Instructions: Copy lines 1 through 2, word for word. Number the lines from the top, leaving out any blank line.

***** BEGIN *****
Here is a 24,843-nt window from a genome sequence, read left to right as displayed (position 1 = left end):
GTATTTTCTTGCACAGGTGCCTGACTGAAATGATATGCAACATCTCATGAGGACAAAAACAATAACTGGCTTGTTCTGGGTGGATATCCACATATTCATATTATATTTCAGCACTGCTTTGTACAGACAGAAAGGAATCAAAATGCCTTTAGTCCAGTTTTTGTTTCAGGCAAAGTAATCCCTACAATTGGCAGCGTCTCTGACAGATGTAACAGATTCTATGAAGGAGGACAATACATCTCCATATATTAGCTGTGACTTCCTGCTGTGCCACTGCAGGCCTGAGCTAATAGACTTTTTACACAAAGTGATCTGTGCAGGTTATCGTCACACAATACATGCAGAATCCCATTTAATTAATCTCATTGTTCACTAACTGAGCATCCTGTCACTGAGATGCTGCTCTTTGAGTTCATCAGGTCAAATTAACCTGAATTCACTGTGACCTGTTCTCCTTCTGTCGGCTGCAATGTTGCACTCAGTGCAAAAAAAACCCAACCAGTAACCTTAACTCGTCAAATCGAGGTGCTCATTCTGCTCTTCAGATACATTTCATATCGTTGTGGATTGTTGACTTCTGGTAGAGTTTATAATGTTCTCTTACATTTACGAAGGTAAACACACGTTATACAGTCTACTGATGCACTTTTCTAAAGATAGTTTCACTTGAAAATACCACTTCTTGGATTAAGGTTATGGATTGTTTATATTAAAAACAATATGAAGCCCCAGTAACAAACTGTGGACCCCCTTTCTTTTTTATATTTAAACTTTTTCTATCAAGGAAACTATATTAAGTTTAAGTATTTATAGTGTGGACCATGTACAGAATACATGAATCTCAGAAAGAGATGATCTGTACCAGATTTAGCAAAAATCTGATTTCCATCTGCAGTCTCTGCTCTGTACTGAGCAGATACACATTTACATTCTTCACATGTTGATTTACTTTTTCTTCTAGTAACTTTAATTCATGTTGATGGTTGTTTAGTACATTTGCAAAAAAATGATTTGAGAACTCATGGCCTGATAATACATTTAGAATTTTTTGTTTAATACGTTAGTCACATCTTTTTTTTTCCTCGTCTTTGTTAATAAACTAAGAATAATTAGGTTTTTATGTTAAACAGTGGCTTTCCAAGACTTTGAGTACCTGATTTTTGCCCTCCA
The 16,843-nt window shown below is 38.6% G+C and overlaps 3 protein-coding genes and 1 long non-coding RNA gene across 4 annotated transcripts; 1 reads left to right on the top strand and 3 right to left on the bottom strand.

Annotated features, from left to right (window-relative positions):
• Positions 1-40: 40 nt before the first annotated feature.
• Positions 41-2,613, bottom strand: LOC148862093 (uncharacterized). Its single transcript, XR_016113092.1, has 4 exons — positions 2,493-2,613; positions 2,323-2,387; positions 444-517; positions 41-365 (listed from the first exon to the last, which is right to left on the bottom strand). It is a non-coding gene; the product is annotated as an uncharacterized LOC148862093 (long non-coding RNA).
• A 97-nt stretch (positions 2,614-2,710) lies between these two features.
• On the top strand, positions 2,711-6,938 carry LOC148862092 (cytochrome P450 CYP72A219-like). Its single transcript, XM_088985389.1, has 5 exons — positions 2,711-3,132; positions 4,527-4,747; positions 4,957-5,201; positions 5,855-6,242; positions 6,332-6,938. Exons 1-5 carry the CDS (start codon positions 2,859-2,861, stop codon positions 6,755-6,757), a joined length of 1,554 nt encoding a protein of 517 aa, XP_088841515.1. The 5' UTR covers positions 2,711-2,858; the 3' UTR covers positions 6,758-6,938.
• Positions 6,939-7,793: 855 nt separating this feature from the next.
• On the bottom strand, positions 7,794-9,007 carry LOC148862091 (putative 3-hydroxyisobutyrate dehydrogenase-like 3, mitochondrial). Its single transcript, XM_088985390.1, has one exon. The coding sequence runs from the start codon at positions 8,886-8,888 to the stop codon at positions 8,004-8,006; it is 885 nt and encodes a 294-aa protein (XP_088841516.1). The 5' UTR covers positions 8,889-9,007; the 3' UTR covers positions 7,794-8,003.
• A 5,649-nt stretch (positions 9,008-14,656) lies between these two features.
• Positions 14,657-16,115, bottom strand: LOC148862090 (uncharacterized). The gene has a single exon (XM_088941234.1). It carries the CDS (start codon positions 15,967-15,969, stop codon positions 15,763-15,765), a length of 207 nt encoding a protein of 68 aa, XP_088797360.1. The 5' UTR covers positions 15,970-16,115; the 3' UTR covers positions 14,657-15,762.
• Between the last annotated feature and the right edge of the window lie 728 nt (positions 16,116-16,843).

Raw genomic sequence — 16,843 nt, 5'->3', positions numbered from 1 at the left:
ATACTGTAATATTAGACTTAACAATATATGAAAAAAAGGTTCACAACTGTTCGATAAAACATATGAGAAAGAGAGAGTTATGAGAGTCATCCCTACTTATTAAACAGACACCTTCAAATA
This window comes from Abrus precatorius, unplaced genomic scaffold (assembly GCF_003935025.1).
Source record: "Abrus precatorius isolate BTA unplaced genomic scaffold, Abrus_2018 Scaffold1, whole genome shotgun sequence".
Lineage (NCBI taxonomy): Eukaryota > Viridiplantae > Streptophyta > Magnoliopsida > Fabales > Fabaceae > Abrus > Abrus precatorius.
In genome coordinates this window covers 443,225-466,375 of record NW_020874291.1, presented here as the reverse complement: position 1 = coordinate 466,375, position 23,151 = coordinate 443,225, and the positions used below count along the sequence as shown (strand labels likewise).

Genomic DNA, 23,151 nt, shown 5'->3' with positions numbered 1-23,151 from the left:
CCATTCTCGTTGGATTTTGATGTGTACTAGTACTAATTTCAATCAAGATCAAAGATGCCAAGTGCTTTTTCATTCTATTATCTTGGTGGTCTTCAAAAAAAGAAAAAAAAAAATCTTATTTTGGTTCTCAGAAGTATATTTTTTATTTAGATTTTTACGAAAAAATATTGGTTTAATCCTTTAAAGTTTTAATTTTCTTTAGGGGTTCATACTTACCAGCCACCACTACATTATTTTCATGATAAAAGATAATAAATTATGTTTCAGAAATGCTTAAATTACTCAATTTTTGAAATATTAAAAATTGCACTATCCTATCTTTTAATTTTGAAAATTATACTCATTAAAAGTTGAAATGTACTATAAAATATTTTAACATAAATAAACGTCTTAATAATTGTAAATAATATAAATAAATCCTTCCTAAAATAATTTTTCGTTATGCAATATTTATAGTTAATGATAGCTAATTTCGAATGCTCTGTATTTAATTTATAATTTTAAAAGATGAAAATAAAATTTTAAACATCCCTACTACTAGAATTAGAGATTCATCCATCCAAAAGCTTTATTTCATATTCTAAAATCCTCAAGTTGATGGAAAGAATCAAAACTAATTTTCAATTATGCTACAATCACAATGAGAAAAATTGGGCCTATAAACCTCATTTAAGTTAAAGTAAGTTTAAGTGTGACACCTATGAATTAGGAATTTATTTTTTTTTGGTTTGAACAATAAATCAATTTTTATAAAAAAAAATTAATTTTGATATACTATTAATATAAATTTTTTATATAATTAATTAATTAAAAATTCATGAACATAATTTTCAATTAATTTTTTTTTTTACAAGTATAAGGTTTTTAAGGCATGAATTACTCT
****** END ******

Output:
Here is a 24,843-nt window from a genome sequence, read left to right as displayed (position 1 = left end):
GTATTTTCTTGCACAGGTGCCTGACTGAAATGATATGCAACATCTCATGAGGACAAAAACAATAACTGGCTTGTTCTGGGTGGATATCCACATATTCATATTATATTTCAGCACTGCTTTGTACAGACAGAAAGGAATCAAAATGCCTTTAGTCCAGTTTTTGTTTCAGGCAAAGTAATCCCTACAATTGGCAGCGTCTCTGACAGATGTAACAGATTCTATGAAGGAGGACAATACATCTCCATATATTAGCTGTGACTTCCTGCTGTGCCACTGCAGGCCTGAGCTAATAGACTTTTTACACAAAGTGATCTGTGCAGGTTATCGTCACACAATACATGCAGAATCCCATTTAATTAATCTCATTGTTCACTAACTGAGCATCCTGTCACTGAGATGCTGCTCTTTGAGTTCATCAGGTCAAATTAACCTGAATTCACTGTGACCTGTTCTCCTTCTGTCGGCTGCAATGTTGCACTCAGTGCAAAAAAAACCCAACCAGTAACCTTAACTCGTCAAATCGAGGTGCTCATTCTGCTCTTCAGATACATTTCATATCGTTGTGGATTGTTGACTTCTGGTAGAGTTTATAATGTTCTCTTACATTTACGAAGGTAAACACACGTTATACAGTCTACTGATGCACTTTTCTAAAGATAGTTTCACTTGAAAATACCACTTCTTGGATTAAGGTTATGGATTGTTTATATTAAAAACAATATGAAGCCCCAGTAACAAACTGTGGACCCCCTTTCTTTTTTATATTTAAACTTTTTCTATCAAGGAAACTATATTAAGTTTAAGTATTTATAGTGTGGACCATGTACAGAATACATGAATCTCAGAAAGAGATGATCTGTACCAGATTTAGCAAAAATCTGATTTCCATCTGCAGTCTCTGCTCTGTACTGAGCAGATACACATTTACATTCTTCACATGTTGATTTACTTTTTCTTCTAGTAACTTTAATTCATGTTGATGGTTGTTTAGTACATTTGCAAAAAAATGATTTGAGAACTCATGGCCTGATAATACATTTAGAATTTTTTGTTTAATACGTTAGTCACATCTTTTTTTTTCCTCGTCTTTGTTAATAAACTAAGAATAATTAGGTTTTTATGTTAAACAGTGGCTTTCCAAGACTTTGAGTACCTGATTTTTGCCCTCCA